I had fantasized about playing a number that would let me show off when Matty the Legend appeared, something that would let me go beyond aping parts from somebody else’s record. I wanted to fire off a guitar solo that would shut him down from the start. I had pushed Frankie to announce “The Stumble,” so I could riff on Peter Green’s version from A Hard Road, but he blew me off with, “Later, man. That’s not first-set stuff.”
Now it was too late. The room’s attention deserted us for the new arrivals. Angela and her gang got things going just by filtering through the crowd in search of a table. Attached or stag, the males were interested. With their paisley fabrics, beads, and scarves trailing over tight bell-bottom jeans, those girls promised sex that would soar beyond the typical backseat muggings of our world.
It was an illusion, of course. They were the same girls from Shenandoah and Frackville as ever, dressed up for a costume party. They were still as hard as anthracite.
Trapped under teased hair and with an extra blouse button undone for Saturday night, the other women in the room were less welcoming than their dates. Angela was a threat. And her girlfriends, judged by peers, were trashy sluts. It amazed me that Angela never got into a fight with another woman, given how she behaved when playing hippie. On the other hand, she still had a reputation from her years at Cardinal Brennan. She was all peace signs now, but Stosh, our drummer, claimed that Angela’s preferred move in a catfight had been to grab just enough hair from the other girl’s temple to rip out a patch of roots the size of a quarter.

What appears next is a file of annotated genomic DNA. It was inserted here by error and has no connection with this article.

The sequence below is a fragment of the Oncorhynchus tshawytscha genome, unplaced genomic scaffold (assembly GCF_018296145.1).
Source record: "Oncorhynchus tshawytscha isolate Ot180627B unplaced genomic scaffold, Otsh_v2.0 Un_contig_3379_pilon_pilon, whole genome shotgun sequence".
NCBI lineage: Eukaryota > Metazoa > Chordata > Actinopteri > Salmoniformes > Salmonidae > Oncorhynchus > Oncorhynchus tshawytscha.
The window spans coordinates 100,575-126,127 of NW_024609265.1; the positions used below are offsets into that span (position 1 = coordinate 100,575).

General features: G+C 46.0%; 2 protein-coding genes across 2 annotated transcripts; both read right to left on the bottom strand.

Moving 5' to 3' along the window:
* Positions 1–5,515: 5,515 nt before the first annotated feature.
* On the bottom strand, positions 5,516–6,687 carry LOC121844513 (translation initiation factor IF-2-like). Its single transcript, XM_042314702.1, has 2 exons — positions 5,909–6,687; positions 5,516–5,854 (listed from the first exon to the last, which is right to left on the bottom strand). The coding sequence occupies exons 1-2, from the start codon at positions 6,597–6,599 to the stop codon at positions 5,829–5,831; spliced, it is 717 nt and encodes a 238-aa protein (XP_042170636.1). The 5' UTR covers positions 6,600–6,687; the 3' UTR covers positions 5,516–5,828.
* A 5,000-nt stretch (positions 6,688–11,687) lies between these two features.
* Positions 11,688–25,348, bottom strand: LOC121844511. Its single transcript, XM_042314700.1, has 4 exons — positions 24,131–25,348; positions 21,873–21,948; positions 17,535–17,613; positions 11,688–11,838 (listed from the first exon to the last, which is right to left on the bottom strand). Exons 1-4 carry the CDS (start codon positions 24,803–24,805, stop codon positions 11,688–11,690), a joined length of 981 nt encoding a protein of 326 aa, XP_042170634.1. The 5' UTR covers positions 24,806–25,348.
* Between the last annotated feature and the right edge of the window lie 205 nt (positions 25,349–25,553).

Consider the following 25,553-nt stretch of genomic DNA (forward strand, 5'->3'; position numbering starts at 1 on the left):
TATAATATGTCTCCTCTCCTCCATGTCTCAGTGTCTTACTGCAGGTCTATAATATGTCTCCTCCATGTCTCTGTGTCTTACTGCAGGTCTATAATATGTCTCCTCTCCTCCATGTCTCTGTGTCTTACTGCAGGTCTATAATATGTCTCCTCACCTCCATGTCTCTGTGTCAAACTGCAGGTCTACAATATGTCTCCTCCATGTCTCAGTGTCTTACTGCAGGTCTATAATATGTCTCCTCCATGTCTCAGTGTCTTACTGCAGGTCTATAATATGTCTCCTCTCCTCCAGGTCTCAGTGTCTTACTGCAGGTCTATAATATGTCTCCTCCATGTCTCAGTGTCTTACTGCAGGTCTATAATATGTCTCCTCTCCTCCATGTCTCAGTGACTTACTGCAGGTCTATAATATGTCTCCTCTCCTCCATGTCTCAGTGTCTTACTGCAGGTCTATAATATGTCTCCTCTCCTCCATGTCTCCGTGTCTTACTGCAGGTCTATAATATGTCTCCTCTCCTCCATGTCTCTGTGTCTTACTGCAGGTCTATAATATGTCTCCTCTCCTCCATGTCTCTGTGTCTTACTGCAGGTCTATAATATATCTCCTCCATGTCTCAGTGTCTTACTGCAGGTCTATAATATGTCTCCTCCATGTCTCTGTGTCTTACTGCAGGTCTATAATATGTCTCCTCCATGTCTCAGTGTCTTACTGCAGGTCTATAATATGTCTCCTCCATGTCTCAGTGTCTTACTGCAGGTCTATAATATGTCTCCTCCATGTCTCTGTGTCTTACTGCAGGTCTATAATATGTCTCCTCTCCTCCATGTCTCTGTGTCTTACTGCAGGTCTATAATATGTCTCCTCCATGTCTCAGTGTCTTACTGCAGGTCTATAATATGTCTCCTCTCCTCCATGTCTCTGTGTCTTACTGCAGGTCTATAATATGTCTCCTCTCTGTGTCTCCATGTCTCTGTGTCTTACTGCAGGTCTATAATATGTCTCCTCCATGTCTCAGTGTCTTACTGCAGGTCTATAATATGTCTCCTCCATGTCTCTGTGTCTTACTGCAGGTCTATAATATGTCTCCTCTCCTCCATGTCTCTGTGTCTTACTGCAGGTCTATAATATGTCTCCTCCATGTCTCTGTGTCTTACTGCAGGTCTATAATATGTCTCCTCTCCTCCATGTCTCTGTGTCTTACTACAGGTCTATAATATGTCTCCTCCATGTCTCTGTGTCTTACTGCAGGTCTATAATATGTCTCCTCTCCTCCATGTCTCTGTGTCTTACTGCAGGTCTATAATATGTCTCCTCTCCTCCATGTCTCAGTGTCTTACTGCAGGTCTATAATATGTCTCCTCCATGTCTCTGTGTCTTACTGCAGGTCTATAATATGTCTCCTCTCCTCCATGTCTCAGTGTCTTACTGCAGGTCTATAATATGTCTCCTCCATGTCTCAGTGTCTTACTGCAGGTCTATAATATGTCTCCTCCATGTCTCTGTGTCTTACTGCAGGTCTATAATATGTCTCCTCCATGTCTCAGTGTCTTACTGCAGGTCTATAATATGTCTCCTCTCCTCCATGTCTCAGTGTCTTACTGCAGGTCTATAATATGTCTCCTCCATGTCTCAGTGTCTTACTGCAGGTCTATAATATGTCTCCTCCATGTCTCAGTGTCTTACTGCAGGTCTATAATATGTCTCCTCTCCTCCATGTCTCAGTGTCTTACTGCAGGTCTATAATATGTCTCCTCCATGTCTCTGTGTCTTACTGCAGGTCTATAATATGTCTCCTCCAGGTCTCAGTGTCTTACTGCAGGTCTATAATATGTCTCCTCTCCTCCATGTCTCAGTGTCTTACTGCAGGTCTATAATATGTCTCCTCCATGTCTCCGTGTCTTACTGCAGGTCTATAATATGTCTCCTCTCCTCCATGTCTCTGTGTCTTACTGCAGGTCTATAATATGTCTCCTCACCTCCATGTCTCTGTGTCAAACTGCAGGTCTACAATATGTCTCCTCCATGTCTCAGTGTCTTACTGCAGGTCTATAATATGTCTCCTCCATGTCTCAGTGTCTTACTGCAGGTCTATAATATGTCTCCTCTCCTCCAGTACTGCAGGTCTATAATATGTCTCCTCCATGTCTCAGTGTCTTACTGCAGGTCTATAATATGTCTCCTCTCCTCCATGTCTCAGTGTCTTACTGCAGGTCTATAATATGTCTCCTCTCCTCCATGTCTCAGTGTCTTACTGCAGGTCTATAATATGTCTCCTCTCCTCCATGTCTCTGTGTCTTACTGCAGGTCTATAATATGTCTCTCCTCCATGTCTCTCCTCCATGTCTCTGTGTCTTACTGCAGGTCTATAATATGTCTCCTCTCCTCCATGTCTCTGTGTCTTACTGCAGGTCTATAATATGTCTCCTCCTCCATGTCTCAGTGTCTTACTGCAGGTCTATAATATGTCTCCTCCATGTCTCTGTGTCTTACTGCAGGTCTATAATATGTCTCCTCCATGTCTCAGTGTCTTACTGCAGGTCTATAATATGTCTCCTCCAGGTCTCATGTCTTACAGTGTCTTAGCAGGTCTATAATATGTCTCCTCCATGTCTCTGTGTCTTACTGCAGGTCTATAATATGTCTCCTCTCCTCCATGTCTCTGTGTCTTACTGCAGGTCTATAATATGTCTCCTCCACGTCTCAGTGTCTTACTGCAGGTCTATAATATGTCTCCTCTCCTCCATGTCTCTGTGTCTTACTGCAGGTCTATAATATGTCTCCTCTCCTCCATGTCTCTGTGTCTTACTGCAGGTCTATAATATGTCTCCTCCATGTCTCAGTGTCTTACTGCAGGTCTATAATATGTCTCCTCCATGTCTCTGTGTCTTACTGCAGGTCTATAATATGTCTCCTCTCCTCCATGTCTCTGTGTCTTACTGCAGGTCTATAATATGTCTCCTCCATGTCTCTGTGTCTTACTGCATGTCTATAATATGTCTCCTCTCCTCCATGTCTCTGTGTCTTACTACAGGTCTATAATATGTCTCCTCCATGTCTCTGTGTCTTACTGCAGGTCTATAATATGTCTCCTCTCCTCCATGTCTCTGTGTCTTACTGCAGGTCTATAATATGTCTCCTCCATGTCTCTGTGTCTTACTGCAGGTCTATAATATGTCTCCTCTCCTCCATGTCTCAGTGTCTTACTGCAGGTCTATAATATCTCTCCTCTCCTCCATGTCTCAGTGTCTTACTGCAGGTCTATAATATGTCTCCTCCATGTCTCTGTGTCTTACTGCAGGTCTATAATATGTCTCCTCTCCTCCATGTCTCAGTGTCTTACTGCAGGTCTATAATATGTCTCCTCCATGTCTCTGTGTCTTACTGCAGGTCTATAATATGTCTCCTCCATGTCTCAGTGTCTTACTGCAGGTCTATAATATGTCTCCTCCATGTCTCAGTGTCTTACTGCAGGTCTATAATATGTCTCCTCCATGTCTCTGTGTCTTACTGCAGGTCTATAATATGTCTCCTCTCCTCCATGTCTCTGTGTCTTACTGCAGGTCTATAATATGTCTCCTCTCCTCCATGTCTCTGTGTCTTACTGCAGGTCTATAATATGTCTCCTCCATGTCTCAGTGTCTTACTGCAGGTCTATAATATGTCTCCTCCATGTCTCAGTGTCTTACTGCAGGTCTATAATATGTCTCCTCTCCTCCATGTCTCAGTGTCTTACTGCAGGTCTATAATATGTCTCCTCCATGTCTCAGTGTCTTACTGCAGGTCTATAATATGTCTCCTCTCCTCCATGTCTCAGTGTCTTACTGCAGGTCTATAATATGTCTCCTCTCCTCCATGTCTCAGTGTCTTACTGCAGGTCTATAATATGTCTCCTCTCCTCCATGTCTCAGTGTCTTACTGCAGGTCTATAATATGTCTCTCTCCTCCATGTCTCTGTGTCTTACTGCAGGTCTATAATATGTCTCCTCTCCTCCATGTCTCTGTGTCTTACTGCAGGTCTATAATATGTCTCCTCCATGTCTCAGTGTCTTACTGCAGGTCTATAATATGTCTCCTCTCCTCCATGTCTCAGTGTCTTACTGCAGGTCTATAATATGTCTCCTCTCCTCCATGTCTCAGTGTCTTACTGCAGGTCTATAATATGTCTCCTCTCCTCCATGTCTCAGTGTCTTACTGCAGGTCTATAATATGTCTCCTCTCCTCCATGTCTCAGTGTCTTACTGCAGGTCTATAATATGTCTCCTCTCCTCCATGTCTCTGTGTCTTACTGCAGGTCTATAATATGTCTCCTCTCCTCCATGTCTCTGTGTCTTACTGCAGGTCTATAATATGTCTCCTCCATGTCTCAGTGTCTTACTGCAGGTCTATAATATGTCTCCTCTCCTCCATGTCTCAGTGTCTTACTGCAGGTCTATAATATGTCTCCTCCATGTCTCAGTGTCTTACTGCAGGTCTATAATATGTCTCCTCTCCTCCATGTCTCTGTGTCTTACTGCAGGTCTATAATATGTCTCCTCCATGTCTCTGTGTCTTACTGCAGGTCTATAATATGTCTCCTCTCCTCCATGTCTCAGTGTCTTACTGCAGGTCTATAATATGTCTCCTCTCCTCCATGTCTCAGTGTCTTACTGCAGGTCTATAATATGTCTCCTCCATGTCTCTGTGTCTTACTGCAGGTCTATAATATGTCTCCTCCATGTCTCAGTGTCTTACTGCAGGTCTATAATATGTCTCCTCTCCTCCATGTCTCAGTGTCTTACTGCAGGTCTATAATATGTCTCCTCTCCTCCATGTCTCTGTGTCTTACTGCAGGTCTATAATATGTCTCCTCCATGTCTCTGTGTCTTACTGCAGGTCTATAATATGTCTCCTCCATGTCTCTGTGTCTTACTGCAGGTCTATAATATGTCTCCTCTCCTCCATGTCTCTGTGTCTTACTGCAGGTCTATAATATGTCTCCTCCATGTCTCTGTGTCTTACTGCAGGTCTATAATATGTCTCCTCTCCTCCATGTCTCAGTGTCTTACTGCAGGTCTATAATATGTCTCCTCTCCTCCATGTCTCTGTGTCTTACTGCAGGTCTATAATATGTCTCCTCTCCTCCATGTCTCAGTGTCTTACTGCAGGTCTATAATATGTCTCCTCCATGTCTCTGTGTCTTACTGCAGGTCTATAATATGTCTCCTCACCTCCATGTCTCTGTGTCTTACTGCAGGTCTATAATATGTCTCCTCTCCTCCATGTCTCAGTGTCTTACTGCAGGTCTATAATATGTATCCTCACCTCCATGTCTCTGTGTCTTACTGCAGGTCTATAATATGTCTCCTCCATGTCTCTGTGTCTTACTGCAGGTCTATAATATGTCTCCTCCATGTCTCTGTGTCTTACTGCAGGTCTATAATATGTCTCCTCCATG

She floated across the dance floor, towing Matty the Minotaur. His body seemed reluctant, and the expression on his face was dumb bewilderment. But his eyes were already fixed on my guitar.
I wouldn’t have minded if he hadn’t come home from Vietnam.
*   *   *
“All right, okay,” a preening Frankie told the microphone. Sweat had begun to darken his red hair and he braced his fists on his hips the way Mick Jagger would. When I auditioned for the band the year before, Frankie had still worn a ducktail. Now his hair inched below his collar, long enough to draw calls of, “Yo, faggot!” when he walked down a coal-town street.
“Ladeeez and gentlemen…,” Frankie went on, “we’ve got something special for you this evening … I mean something really special … just back from his all-expenses-paid vacation in Vietnam … on his first night home … our old guitarist from the days of yore, when the Destroyerz were known as the Famous Flames … Matty Tomczik.”
I was seated in the audience by then, down in the thick of the cigarette smoke and beer stink. It pleased me when the response to Frankie’s announcement didn’t amount to much. The crowd didn’t remember Matty.
“‘Purple Haze,’” somebody shouted from the bar. “Play some Hendrix, man.”